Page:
The National Cancer Institute has granted City of Hope’s Department of Nursing Research and Education $1.5 million to educate social workers, psychologists and chaplains nationwide about palliative care for cancer patients.
Shirley Otis-Green, M.S.W., L.C.S.W., senior research specialist in the Department of Nursing Research and Education, is principal investigator on the ACE Project — Advocating for Clinical Excellence: Transdisciplinary Palliative Care Education. The five-year project — the latest in the department’s series of seminal, national-level education programs — aims to fundamentally advance the quality of end-of-life care in the United States.
The program is City of Hope’s first to focus on psychologists, social workers and spiritual care providers: key members of hospital teams that provide palliative care to patients and families. Members of these disciplines will apply competitively to participate in an annual course organized by the City of Hope researchers, and then take their experiences back home to improve care where they live and work.
“We want this course to increase the attendees’ commitment to advocacy,” Otis-Green said. “We want participants to become the conscience of their institutions.”
Too often, Otis-Green explained, palliation simply conjures up images of hospice settings or pain medications. But it represents far more.
Palliative care uses both medical therapies and compassion, and it aims to comfort and support patients and their families in many ways, she said. Certainly, health professionals try to relieve patients’ pain, but they also need to manage patients’ other symptoms, including psychological and spiritual distress. At the same time, health-care professionals must juggle and address the sometimes-conflicting concerns of family members, social perceptions about illness and medication addiction, cultural traditions and deeply held spiritual beliefs.
At its core, palliative care strives to uphold quality of life.
“Good palliative care is good medical care,” Otis-Green said. “Palliative care is high-quality care for the whole person.”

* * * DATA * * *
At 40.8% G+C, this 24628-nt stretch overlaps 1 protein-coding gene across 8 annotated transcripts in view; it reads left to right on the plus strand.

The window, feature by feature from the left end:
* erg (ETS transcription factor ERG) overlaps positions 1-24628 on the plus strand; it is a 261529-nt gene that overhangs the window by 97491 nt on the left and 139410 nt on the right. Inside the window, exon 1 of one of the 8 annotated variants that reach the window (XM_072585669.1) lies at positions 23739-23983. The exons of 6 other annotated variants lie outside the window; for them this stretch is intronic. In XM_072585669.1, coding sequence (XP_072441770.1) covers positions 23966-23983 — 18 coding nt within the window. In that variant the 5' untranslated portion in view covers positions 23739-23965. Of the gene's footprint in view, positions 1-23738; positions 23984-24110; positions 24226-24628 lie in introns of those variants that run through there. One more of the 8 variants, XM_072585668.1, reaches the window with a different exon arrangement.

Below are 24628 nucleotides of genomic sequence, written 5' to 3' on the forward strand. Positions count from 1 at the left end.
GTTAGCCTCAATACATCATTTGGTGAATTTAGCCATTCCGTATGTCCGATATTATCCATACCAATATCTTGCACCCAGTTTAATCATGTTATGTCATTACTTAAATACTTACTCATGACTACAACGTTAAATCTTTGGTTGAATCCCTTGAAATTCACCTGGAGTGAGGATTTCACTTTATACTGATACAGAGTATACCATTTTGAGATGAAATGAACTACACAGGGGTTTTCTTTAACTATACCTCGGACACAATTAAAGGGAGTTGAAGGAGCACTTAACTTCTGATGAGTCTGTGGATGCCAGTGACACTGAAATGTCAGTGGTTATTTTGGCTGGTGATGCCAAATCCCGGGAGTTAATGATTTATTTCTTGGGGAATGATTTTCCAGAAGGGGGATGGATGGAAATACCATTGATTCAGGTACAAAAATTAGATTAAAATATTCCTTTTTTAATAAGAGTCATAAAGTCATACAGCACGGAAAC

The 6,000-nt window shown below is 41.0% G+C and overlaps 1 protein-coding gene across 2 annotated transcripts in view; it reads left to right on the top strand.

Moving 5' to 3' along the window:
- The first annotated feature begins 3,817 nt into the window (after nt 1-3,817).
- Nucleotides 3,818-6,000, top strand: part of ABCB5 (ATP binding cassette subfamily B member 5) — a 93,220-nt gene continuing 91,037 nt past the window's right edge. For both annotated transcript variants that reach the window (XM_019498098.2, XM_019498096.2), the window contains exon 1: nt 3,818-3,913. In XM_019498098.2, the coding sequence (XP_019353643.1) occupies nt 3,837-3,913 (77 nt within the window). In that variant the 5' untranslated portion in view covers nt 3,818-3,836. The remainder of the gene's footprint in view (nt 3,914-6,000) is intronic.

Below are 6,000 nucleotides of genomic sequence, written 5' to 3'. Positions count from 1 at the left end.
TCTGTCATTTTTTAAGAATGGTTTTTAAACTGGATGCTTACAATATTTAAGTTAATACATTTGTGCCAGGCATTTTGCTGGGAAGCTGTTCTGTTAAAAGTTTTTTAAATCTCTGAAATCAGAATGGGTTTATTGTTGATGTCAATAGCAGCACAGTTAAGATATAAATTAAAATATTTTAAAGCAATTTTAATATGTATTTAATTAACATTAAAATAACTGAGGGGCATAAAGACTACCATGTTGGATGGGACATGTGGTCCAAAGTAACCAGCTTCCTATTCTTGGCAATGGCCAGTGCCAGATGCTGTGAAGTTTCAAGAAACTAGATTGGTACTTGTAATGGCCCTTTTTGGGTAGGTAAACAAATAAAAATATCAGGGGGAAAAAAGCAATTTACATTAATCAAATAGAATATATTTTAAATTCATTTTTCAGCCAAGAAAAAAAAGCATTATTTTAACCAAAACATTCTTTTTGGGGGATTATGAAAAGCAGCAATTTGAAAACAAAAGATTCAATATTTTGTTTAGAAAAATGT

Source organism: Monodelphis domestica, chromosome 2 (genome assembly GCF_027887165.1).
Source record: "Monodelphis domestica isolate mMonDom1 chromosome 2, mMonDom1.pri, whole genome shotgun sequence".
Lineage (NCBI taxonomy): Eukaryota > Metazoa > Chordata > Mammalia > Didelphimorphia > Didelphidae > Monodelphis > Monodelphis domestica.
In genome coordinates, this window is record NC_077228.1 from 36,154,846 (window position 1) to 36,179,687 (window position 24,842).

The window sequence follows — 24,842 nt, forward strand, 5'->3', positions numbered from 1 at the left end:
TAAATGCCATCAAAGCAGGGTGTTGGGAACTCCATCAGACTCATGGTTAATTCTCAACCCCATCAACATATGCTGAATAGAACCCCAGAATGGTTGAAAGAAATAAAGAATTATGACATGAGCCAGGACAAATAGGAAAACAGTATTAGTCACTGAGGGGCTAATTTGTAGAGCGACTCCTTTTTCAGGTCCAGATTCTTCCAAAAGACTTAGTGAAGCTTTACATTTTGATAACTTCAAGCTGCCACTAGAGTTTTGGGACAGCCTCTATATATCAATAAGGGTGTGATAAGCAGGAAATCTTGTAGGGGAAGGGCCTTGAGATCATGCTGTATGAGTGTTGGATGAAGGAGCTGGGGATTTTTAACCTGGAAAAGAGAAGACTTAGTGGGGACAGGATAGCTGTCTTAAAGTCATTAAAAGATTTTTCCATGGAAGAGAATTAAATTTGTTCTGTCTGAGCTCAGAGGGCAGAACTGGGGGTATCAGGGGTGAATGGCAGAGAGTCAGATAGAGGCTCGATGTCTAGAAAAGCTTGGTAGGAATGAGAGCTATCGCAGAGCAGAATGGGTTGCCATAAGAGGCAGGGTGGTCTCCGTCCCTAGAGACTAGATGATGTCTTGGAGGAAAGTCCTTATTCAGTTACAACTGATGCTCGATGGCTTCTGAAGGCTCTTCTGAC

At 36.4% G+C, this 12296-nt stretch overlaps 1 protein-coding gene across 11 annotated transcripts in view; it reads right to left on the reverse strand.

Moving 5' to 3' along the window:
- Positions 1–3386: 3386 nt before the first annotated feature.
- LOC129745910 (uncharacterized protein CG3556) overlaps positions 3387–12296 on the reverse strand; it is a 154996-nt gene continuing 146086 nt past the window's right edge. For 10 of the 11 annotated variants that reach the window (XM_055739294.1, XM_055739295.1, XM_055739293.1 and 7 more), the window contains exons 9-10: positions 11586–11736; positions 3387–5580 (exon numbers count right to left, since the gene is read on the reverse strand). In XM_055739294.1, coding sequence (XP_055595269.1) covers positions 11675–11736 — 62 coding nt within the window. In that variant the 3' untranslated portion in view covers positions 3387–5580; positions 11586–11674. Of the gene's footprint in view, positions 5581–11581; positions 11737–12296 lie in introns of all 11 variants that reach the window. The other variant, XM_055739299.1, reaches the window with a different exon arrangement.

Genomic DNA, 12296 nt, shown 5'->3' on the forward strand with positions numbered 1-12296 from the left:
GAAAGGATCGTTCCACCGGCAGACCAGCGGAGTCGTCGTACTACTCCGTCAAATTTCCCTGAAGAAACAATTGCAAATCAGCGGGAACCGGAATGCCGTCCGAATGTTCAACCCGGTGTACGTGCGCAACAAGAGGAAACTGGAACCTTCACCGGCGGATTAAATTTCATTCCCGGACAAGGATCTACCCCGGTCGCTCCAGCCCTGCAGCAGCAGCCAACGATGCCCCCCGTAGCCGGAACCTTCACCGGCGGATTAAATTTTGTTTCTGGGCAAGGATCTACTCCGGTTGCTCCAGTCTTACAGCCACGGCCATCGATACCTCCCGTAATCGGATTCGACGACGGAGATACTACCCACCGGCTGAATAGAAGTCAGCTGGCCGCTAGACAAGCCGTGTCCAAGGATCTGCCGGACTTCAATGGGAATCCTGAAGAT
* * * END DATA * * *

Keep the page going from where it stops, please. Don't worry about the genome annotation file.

Otis-Green and her colleagues will accept 75 participants each year for four years and bring them together for an annual course providing more than 20 hours of seminars and interactive learning. In the fifth year, the 300 participants will reunite at a national conference and share the lessons they learned. Organizers and participants will publish their findings, as well.
Why provide education for psychologists, social workers and spiritual care providers? As Otis-Green explained, all members of a palliative-care team need a broad base of shared knowledge. “A social worker, for example, needs to have some expertise about certain spiritual concerns,” she said. “The social worker also needs to understand the physical source of patients’ pain. All members of the team need to know what a patient is likely to go through so that they can prepare patients and families for their experiences, answer questions and better advocate for them.”
The initiative is funded through the National Cancer Institute’s research education (R25) grant program, the same source that backs City of Hope’s ongoing education project to improve the quality of life of cancer survivors: Survivorship Education for Quality Cancer Care, led by Marcia Grant, R.N., D.N.Sc., director of the Department of Nursing Education and Research.